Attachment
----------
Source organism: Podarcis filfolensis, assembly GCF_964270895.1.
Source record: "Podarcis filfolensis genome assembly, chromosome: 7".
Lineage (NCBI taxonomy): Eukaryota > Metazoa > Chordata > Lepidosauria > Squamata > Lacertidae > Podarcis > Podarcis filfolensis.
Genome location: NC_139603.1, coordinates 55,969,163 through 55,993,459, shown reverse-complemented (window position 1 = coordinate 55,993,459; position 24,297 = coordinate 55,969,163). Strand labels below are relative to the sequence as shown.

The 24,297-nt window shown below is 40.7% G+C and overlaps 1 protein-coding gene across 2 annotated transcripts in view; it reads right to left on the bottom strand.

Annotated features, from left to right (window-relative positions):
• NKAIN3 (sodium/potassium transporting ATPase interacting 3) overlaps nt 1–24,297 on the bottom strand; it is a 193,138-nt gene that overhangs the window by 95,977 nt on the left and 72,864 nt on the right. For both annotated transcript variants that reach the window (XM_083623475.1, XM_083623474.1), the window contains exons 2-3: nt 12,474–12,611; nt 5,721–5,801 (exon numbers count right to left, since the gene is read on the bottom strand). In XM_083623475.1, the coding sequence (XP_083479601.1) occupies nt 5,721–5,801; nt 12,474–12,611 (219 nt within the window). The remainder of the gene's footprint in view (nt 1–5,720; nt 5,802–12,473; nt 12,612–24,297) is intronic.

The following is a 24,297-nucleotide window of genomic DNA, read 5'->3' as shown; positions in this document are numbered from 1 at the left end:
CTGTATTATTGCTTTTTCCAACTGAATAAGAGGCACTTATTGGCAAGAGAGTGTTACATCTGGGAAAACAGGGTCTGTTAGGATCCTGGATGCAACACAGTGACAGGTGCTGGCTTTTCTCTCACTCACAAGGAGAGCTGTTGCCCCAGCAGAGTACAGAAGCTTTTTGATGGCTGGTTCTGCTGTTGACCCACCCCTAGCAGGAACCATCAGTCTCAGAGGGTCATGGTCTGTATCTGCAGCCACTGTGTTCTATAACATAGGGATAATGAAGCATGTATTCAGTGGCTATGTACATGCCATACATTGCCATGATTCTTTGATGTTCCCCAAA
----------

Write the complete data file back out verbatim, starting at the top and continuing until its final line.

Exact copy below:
Source organism: Podarcis filfolensis, assembly GCF_964270895.1.
Source record: "Podarcis filfolensis genome assembly, chromosome: 7".
Lineage (NCBI taxonomy): Eukaryota > Metazoa > Chordata > Lepidosauria > Squamata > Lacertidae > Podarcis > Podarcis filfolensis.
Genome location: NC_139603.1, coordinates 55,969,163 through 55,993,459, shown reverse-complemented (window position 1 = coordinate 55,993,459; position 24,297 = coordinate 55,969,163). Strand labels below are relative to the sequence as shown.

The 24,297-nt window shown below is 40.7% G+C and overlaps 1 protein-coding gene across 2 annotated transcripts in view; it reads right to left on the bottom strand.

Annotated features, from left to right (window-relative positions):
• NKAIN3 (sodium/potassium transporting ATPase interacting 3) overlaps nt 1–24,297 on the bottom strand; it is a 193,138-nt gene that overhangs the window by 95,977 nt on the left and 72,864 nt on the right. For both annotated transcript variants that reach the window (XM_083623475.1, XM_083623474.1), the window contains exons 2-3: nt 12,474–12,611; nt 5,721–5,801 (exon numbers count right to left, since the gene is read on the bottom strand). In XM_083623475.1, the coding sequence (XP_083479601.1) occupies nt 5,721–5,801; nt 12,474–12,611 (219 nt within the window). The remainder of the gene's footprint in view (nt 1–5,720; nt 5,802–12,473; nt 12,612–24,297) is intronic.

The following is a 24,297-nucleotide window of genomic DNA, read 5'->3' as shown; positions in this document are numbered from 1 at the left end:
CTGTATTATTGCTTTTTCCAACTGAATAAGAGGCACTTATTGGCAAGAGAGTGTTACATCTGGGAAAACAGGGTCTGTTAGGATCCTGGATGCAACACAGTGACAGGTGCTGGCTTTTCTCTCACTCACAAGGAGAGCTGTTGCCCCAGCAGAGTACAGAAGCTTTTTGATGGCTGGTTCTGCTGTTGACCCACCCCTAGCAGGAACCATCAGTCTCAGAGGGTCATGGTCTGTATCTGCAGCCACTGTGTTCTATAACATAGGGATAATGAAGCATGTATTCAGTGGCTATGTACATGCCATACATTGCCATGATTCTTTGATGTTCCCCAAA